Sometimes when I think about the Internet and what it has made possible, I can’t help feeling I live in an Age of Wonders. I value my online community so much; all of you collectively add much dynamism to my intellectual life and much richness to the life of my heart.

Thank you for visiting. I hope you enjoyed the tea and biscuits, and I hope you’ll come again sometime soon.

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It didn’t occur to me when I started this blog three years ago (THREE YEARS, WOO!) that every year, I’d have two posts back to back about birthdays. I was newly returned home after attending the Taos Toolbox writers’ workshop, and I was rearing to start this new project I had in mind: a blog called the Practical Free Spirit, about…well, I wasn’t really sure what it would be about. Mostly I was sure that I was excited to give it a try.

Since that time, I have written three hundred twenty-three posts. This one you’re reading right now is number three hundred twenty-four. If you multiply that number by ten, you’ll have some idea of how many comments have gone through this site. (Arithmetic! It is surprisingly fun!)

What did I do on my blog's birthday? I went to a fancy tea!

What did I do on my blog’s birthday? I went to a fancy tea! (Technically it was to celebrate MY birthday, but I won’t tell the blog if you won’t.)

I have written about a variety of subjects, many of which I never would have guessed I’d ever write about when I started the blog. I’ve written about things I didn’t want to write about, and I haven’t written about things I did want to write about. I’ve tried to strike a balance that is personal but not too personal, which, as it turns out, requires a fair amount of skill. I’ve also tried to keep things mixed up enough to stay interesting. (I’ve succeeded in keeping myself interested, in any case, which is critical for this blog continuing to exist, so I’m going to call that a win.)

This blog has thoroughly woven itself into the rhythms of my days. If it’s a Monday or a Wednesday, I’m writing an essay. If it’s a Tuesday or Thursday, I’m telling you all that I wrote it. If it’s a Friday, I’m wondering what in the world I’m going to write about next week. And then I start the process over again.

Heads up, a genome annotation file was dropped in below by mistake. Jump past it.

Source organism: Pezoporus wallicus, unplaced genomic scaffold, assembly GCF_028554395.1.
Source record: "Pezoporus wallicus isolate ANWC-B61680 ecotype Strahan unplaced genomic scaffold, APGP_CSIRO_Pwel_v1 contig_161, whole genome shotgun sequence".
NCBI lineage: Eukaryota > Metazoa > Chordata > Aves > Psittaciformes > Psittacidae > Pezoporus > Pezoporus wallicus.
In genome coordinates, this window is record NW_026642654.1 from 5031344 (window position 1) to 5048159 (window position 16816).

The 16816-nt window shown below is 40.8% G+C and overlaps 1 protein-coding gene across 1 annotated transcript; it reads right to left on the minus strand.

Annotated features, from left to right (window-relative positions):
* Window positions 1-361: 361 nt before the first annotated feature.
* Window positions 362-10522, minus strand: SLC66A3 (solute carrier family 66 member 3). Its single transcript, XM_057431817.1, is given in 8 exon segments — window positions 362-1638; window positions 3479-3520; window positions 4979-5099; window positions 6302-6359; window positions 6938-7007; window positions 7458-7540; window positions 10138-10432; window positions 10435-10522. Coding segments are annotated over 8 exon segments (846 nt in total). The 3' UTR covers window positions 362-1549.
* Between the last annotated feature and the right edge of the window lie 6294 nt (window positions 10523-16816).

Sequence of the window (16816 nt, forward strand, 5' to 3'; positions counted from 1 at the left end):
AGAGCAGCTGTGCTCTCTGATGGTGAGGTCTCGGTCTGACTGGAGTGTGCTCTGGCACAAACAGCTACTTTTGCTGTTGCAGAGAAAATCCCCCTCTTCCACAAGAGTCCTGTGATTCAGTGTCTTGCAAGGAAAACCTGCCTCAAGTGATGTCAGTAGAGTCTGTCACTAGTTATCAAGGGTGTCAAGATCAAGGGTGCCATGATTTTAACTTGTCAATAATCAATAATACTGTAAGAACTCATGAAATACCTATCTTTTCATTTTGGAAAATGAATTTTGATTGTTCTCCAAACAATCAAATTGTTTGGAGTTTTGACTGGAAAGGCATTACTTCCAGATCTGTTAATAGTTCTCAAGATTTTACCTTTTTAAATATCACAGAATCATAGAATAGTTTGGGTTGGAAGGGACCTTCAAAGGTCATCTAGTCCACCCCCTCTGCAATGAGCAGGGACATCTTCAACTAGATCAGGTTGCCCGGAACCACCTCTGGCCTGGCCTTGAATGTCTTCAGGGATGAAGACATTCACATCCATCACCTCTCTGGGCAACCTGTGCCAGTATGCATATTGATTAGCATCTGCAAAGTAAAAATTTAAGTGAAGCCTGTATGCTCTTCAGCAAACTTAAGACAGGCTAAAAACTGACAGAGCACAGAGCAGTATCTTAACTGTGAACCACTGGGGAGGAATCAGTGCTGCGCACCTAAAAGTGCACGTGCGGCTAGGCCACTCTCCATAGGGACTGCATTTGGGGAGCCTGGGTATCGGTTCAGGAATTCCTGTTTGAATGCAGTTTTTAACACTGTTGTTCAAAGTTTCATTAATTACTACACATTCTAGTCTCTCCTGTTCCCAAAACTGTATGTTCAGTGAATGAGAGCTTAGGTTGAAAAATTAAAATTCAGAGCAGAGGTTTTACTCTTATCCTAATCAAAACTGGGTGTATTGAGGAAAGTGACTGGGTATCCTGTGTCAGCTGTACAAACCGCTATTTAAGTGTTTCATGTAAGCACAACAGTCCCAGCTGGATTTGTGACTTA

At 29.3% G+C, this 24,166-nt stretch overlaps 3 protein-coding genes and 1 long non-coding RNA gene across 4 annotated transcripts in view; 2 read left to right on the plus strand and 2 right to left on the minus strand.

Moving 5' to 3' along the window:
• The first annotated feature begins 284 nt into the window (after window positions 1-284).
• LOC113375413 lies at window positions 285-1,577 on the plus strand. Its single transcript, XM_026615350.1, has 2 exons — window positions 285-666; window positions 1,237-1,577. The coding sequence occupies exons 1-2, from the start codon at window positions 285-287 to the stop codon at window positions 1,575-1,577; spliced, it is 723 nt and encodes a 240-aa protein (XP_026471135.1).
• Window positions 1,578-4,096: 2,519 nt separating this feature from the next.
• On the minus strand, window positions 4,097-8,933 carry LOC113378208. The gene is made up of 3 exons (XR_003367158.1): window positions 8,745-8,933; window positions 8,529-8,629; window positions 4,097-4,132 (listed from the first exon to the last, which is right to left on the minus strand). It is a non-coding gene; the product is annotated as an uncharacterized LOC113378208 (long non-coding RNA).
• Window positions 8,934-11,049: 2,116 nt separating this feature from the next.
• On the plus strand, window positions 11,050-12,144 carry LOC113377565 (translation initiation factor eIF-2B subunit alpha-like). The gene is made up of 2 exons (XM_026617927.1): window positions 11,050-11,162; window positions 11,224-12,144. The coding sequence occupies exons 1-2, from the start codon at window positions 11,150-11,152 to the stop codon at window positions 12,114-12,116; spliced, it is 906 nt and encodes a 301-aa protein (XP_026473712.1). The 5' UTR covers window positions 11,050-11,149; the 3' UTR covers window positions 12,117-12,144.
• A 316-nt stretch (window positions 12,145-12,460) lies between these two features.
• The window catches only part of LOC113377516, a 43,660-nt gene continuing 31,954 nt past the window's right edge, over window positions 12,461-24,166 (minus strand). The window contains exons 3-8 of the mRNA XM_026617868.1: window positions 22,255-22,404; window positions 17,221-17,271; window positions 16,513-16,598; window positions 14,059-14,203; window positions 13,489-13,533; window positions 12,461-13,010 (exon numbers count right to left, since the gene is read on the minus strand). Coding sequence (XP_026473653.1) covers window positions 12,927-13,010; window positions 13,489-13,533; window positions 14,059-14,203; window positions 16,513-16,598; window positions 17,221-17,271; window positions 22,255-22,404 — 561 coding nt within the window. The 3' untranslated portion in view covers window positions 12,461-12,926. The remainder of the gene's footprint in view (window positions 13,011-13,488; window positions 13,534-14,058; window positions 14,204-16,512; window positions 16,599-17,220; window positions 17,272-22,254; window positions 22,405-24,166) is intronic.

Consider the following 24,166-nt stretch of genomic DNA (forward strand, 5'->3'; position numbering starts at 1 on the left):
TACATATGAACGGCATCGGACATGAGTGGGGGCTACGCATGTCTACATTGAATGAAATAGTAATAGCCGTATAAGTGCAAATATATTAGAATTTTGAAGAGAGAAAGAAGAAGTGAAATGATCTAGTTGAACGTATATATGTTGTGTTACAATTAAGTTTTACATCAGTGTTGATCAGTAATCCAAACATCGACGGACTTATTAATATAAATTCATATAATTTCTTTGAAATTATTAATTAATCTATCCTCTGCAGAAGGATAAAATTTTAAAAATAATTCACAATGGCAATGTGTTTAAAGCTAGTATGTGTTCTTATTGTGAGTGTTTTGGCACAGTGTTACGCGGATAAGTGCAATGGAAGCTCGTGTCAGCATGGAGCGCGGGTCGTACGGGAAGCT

Anyone who reads this blog eventually learns how much I love it. That love has changed over the years, but it hasn’t faded. Sometimes it is a difficult love: when I don’t know what to write about, or when I’m feeling pressed for time, or when I don’t express myself as well as I hoped I would. And sometimes it is a dazzling love: when I get feedback by comment or email or conversation that something I said resonated or helped somebody, when I get to talk about subjects I think are very important, when I get to create art.

Thank you for coming along for the ride. I can’t wait to see what the blog has in store for us in the next year.

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I’d been wanting to write that post on forgiveness I published last week for a long time. But I kept punting it for other ideas because I was afraid to write about it. I was convinced the ENTIRE WORLD would disagree with me and be horribly upset that I didn’t think of forgiveness as something that can be forced, and somehow this would be an awful thing for me.

The longer I write for this blog, though, the more I realize that really, the world doesn’t care. Most people will never read my essay on forgiveness. And most of the people who did read my essay recognized something in it that resonated with them. So when I think the entire world will disagree, that is some bizarre thought process I am better off ignoring.

My friend Ferrett wrote some excellent blogging advice, where one of his main points was: “No, Seriously. Haters Are Going to Hate.” As a blogger or someone who is interested in maintaining a public example, this will inevitably be an issue at some point. Ferrett says that once you become sufficiently popular, there will always be people who hate you, and he’s completely right. It is amazingly hard to be sufficiently wishy washy to keep everyone happy. I don’t even know if it’s possible, although I suspect it isn’t. There will always be people out there disagreeing loudly, people looking for an argument, or people wanting to tear other people down.

Photo Credit: HeyThereSpaceman. via Compfight cc